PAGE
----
How Do You Pronounce Feng Shui?

 Posted by on December 2, 2008  Add comments
Dec 022008
 

It really annoys me when somebody corrects my pronunciation of Feng Shooey.

– Oh, it’s pronounced Fung Shway, you know.

– By who? I ask.

– By the Chinese.

Oh really?  And do they spell it Feng Shui?

– Eh, no.

– That’s right, you condescending git. The Chinese don’t write Feng ShuiThey write this:

360px-Chinese_character_extreme.svg(or something very similar)

Now.  go on.  Do you see Fung Shway written there?

No.  Of course you don’t.

You’re the one who writes it as Feng Shui, not the fucking Chinese, and Feng Shui spells Feng Shooey! Can’t you fucking read?  If you mean to say Fung Shway, then write Fung Shway, not Feng Shui.

It’s very simple.

And what’s more, Feng Shooey is a load of fucking bullshit.  It’s just the Chinese for tidying up.

  14 Responses to “How Do You Pronounce Feng Shui?”

Comments (14)
  1.  

    It’s just the Chinese for tidying up.

    Priceless. Not in a Mastercard way, just priceless.

  2.  

    and who said the Chinese weren’t Capitalists…..

    I’ll have a little feng shwuee…t with my interior design….that’ll be an additional 15% please.

    …’tidying up’…haha

  3.  

    hey Bock, how about a few pints and a bit of fishing in An Daingean?

    Nuts

  4.  

    Spot on, Bock. One just can’t overestimate the impact of proper pronunciation.
    I am reminded of a Human Rights Summit. Topic: The Roots of Democracy and Enduring Freedom.
    Two delegates meet in the cafeteria.
    – Where are you from?
    – China.
    – Interesting. Do you have elections in China, too?
    – Elections? Oh, yes – evely molning, evely molning.

  5.  

    it’s just the Chinese for puttin the toilet seat down un case yer poisitive Chi goes down the u-bend :-D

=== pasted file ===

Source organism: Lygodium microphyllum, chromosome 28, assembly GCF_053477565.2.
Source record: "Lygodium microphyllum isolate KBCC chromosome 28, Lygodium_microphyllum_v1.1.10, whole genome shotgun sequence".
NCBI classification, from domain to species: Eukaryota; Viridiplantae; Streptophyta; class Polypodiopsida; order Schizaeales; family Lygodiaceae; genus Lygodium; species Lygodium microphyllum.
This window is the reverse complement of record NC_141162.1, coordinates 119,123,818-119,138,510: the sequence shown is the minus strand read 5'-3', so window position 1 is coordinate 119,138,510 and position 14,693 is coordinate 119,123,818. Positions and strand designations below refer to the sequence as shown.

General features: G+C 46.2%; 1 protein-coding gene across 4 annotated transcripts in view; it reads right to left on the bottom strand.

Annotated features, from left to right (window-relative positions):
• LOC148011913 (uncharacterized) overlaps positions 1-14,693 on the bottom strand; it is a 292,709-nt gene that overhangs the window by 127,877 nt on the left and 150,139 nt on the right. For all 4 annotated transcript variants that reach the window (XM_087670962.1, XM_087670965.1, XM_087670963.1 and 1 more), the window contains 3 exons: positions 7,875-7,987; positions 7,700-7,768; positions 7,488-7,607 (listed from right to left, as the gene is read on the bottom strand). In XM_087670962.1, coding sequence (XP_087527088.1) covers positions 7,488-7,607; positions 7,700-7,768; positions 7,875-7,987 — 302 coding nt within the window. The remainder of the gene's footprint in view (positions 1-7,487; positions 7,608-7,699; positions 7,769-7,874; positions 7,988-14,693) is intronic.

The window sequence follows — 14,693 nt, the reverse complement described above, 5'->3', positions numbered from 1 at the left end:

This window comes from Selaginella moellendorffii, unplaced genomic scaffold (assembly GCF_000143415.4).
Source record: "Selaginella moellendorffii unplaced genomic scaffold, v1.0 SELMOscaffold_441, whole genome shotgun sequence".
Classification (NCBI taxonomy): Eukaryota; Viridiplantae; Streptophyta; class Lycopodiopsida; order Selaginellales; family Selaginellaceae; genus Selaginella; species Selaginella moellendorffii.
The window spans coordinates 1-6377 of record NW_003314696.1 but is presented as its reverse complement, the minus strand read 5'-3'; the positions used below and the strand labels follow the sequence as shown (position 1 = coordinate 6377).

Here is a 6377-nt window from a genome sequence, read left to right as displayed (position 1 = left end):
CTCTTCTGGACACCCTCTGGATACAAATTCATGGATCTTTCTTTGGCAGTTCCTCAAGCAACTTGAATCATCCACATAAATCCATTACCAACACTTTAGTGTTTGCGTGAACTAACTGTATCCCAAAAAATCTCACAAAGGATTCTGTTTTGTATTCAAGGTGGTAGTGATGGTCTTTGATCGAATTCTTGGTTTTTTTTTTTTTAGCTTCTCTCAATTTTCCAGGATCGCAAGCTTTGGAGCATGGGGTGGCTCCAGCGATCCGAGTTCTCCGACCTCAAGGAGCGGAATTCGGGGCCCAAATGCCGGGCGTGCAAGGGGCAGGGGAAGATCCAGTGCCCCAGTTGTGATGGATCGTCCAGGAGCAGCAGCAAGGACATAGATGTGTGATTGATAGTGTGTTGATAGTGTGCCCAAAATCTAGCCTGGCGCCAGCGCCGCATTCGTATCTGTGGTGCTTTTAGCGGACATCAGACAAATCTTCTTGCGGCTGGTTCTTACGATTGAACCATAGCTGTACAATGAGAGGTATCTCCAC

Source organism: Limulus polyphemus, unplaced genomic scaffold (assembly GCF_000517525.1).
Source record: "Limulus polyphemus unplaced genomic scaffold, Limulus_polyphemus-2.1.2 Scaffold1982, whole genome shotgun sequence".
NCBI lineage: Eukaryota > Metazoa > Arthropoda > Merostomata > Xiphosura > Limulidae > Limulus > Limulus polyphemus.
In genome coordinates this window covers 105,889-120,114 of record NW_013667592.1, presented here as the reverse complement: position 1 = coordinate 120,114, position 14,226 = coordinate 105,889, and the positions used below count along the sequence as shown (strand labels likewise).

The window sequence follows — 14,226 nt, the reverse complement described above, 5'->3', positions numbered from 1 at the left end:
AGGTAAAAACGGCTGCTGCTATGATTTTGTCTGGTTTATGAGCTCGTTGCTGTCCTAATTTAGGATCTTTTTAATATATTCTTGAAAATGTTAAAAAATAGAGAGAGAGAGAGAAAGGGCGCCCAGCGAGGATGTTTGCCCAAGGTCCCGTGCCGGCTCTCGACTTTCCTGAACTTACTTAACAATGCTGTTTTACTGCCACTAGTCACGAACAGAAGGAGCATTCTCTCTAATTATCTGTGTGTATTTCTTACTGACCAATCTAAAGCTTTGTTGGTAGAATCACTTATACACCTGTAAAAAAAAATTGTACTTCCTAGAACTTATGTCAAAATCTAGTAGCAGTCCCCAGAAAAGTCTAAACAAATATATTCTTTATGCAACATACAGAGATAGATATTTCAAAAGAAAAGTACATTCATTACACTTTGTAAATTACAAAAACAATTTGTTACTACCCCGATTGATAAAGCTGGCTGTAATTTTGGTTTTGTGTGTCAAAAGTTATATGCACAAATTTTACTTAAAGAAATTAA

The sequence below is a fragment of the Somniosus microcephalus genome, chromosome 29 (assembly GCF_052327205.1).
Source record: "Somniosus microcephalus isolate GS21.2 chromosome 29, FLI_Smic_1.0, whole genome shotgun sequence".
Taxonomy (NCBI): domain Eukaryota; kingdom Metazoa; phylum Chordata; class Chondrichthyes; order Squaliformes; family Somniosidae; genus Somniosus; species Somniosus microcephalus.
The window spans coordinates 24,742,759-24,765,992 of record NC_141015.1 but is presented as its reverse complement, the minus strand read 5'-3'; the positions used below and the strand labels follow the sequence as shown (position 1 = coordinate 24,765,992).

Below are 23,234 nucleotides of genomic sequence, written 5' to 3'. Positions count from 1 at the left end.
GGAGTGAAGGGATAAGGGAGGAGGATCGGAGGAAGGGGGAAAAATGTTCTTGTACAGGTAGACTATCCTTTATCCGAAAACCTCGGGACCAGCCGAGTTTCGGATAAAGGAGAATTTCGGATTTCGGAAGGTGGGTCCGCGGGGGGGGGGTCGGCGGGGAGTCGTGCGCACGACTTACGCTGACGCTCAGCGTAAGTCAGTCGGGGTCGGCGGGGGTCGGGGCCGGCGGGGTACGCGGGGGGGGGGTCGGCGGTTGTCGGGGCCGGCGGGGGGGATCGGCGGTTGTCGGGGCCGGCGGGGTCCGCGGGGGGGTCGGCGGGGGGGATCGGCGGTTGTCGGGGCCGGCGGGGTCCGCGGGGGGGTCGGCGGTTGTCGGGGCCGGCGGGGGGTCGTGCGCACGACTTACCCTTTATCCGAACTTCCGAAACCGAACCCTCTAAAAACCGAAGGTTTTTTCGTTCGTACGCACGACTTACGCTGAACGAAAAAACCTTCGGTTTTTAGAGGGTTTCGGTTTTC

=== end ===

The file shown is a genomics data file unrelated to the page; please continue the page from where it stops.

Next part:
6.  

    thats awesome, kinda reminds me of the vietnamese last names nguyen….supposedly pronounced “when”….how did that happen?

  7.  

    Ity isn’t awesome. it might be thought-provoking or interesting but it’s not awesome.

    Awesome is when you’re overcome with astonishment and terror. Awesome is for earthquakes and hurricanes and tidal waves. This is just a blog post.

    What word will you use if you ever see something truly awesome? Wow! That planet exploding is, like, real big? And scary?

  8.  

    Take it easy man, just complimenting your post. Since you don’t appreciate hyperbole, I enjoyed reading blog entry. I’ll probably mention your views the next time Feng Shui comes up in conversation.

  9.  

    Don’t mind me. I get grumpy at that hour of night.

  10.  

    Well…about the fung shay (feng shui) pronunciation..it´s kind of like when people who don´t know our language will pronounce: “roge” instead of “ruff” (ROUGH)…they don´t know squat about it and we are definately not tidying it up as you say..it just that our language such as many others are aglommerative. Chill out man

  11.  

    Will every Chinese person pronounce the characters for “Feng Shui” the same way? After all, Chinese is a FAMILY OF LANGUAGES, NOT ONE LANGUAGE, and that translates to about 500 languages, and then, BTW, each language has a number of dialects. Then which pronunciation will be correct? Which dialect of Mandarin, or Cantonese, or whatever, should be selected as the “correct pronunciation”? Hmmm……..! Carolyn Charter

  12.  

    I agree with comment Bock, the way people pronounce Feng Shui it sounds like make-believe French. I asked a Chinese woman, and she at least said it like I do Feng Shooi. We lived in Asia for a while and I was told from my older siblings that Shway is not a Chinese word they ever heard of. anyway, SHO says how we pronounce it, and go to the BritishOxford dictionary, and they at least don’t say feng shway, but feng shui, like Bock and I.

  13.  

    Feng Shui is the pinyin writing for the Chinese characters you posted. Isn’t Chinese calligraphy grand? It can match the Book of Kells for style. The pinyin system was introduced by the communist government in 1958 in an attempt to encourage the teaching of literacy to the “revolutionary broad masses” as Mao and his buddies liked to call them. The linguist advisors reckoned that it was easier to teach 26 (or 27) letters of the Latin alphabet to the toiling peasants and workers than to teach the complicated character system. To read a daily newspaper in China you need to recognize 3,000 characters at least and to read a Chinese science textbook you would need to know 6,000+ characters. A contemporary Chinese dictionary lists more than 58 thousand characters. The pinyin system tries to portray the tonal system in Chinese; that’s why eng is pronounced ung and ui is pronounced way. Now I’m off to my nearest takeaway to order chicken chop suey for me and Molly.

  14.  

    I just peed my pants laughing. That’s hilarious, but I don’t know how to incorporate that fantastic ‘Chinese text’ into my footnote. Ha-ha!

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